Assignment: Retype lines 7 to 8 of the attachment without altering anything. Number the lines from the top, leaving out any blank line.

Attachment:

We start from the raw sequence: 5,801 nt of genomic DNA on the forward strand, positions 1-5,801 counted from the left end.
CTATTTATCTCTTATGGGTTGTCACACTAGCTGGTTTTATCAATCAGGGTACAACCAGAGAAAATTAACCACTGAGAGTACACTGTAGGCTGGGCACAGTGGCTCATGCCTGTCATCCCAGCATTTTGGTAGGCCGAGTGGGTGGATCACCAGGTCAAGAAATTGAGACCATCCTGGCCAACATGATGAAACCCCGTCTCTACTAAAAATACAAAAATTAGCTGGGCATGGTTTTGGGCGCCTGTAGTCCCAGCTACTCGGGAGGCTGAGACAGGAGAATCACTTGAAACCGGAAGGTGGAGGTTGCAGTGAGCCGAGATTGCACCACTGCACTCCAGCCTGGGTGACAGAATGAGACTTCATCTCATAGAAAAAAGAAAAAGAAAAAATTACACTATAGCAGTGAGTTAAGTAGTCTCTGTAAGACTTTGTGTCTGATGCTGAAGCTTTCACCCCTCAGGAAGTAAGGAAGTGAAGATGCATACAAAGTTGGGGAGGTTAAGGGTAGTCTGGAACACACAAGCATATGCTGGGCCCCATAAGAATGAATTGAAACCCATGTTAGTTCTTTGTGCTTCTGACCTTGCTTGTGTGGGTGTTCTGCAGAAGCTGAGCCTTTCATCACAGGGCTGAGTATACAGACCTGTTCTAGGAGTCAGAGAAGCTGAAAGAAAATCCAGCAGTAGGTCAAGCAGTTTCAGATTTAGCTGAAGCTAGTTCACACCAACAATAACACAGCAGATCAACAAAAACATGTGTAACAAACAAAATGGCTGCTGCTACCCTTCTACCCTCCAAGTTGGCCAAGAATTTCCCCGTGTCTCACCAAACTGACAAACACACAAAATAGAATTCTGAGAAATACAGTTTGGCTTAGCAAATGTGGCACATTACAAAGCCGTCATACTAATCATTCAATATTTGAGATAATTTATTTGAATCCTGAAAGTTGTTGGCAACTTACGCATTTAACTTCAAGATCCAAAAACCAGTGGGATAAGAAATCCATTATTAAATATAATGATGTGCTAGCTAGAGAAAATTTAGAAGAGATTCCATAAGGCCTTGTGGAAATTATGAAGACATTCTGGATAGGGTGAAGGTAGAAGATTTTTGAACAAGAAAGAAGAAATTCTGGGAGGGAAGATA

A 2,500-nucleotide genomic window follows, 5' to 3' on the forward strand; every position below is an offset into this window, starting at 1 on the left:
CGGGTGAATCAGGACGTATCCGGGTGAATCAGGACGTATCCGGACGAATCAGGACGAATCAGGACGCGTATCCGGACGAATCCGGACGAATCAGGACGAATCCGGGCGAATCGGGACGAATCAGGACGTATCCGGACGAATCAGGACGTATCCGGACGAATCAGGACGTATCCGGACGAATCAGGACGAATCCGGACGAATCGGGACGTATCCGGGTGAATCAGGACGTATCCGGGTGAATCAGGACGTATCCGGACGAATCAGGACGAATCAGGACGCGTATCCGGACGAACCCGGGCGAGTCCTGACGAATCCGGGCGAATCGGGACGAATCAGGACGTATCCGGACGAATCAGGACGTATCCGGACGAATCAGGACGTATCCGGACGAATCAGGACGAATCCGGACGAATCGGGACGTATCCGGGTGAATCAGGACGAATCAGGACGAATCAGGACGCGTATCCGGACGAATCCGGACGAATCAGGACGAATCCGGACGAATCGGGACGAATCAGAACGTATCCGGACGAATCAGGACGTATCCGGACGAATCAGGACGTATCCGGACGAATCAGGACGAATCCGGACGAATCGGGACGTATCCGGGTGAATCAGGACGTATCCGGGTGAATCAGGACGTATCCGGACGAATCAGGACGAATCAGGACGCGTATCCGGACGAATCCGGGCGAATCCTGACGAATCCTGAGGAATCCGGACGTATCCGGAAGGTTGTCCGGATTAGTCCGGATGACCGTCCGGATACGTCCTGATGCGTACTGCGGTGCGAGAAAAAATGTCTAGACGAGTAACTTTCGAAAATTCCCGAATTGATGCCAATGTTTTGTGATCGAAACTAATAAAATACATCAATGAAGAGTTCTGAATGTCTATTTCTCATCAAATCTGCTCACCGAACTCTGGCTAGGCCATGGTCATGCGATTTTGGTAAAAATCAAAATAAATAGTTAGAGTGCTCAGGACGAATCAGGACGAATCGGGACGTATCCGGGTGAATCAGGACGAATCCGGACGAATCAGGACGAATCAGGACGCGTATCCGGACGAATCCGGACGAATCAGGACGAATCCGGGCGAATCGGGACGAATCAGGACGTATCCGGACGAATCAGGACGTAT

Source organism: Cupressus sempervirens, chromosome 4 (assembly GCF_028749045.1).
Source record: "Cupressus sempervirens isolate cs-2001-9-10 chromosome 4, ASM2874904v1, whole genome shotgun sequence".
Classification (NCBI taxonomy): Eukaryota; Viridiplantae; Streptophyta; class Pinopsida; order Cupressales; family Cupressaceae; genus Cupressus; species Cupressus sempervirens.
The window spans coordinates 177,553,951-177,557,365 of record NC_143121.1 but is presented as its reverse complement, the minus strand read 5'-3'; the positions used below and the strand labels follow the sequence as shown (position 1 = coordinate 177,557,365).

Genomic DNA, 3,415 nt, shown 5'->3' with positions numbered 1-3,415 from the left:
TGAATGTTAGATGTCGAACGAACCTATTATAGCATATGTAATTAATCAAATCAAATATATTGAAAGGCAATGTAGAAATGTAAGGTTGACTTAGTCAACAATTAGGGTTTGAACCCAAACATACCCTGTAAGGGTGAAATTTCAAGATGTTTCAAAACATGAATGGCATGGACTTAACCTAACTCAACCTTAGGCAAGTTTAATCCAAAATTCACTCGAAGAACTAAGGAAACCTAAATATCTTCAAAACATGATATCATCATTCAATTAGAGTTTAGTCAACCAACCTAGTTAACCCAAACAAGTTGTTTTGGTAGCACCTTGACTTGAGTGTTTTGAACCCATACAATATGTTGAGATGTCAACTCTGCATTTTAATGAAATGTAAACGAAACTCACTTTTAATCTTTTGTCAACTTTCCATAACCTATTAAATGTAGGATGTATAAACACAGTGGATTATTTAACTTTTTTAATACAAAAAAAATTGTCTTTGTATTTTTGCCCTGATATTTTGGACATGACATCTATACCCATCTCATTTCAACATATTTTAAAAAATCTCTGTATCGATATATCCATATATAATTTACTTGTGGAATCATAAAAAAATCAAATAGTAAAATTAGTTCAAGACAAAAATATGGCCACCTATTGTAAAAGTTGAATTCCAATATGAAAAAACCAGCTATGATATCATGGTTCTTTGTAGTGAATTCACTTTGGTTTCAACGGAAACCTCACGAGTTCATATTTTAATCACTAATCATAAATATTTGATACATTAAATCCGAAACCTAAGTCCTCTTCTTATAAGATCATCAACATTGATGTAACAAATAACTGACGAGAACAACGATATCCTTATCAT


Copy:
Classification (NCBI taxonomy): Eukaryota; Viridiplantae; Streptophyta; class Pinopsida; order Cupressales; family Cupressaceae; genus Cupressus; species Cupressus sempervirens.
The window spans coordinates 177,553,951-177,557,365 of record NC_143121.1 but is presented as its reverse complement, the minus strand read 5'-3'; the positions used below and the strand labels follow the sequence as shown (position 1 = coordinate 177,557,365).